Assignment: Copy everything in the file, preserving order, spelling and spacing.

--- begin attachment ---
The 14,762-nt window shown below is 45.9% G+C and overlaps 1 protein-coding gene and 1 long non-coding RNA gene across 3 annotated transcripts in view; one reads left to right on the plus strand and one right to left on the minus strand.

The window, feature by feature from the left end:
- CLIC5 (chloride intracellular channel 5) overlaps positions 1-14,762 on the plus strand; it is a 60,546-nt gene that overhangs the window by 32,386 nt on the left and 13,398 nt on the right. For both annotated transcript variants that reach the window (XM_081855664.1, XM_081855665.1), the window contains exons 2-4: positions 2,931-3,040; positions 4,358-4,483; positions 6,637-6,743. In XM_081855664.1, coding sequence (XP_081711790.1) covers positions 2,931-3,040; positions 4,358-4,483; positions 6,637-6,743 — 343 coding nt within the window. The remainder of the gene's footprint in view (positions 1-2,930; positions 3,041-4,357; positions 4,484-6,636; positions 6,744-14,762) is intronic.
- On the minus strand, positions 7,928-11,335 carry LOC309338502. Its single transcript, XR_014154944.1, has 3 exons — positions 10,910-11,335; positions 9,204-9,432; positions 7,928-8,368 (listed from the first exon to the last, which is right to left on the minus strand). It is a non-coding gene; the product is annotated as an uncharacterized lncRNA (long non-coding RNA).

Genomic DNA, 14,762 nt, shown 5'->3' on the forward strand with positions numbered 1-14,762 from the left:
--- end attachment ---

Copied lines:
The 14,762-nt window shown below is 45.9% G+C and overlaps 1 protein-coding gene and 1 long non-coding RNA gene across 3 annotated transcripts in view; one reads left to right on the plus strand and one right to left on the minus strand.

The window, feature by feature from the left end:
- CLIC5 (chloride intracellular channel 5) overlaps positions 1-14,762 on the plus strand; it is a 60,546-nt gene that overhangs the window by 32,386 nt on the left and 13,398 nt on the right. For both annotated transcript variants that reach the window (XM_081855664.1, XM_081855665.1), the window contains exons 2-4: positions 2,931-3,040; positions 4,358-4,483; positions 6,637-6,743. In XM_081855664.1, coding sequence (XP_081711790.1) covers positions 2,931-3,040; positions 4,358-4,483; positions 6,637-6,743 — 343 coding nt within the window. The remainder of the gene's footprint in view (positions 1-2,930; positions 3,041-4,357; positions 4,484-6,636; positions 6,744-14,762) is intronic.
- On the minus strand, positions 7,928-11,335 carry LOC309338502. Its single transcript, XR_014154944.1, has 3 exons — positions 10,910-11,335; positions 9,204-9,432; positions 7,928-8,368 (listed from the first exon to the last, which is right to left on the minus strand). It is a non-coding gene; the product is annotated as an uncharacterized lncRNA (long non-coding RNA).

Genomic DNA, 14,762 nt, shown 5'->3' on the forward strand with positions numbered 1-14,762 from the left: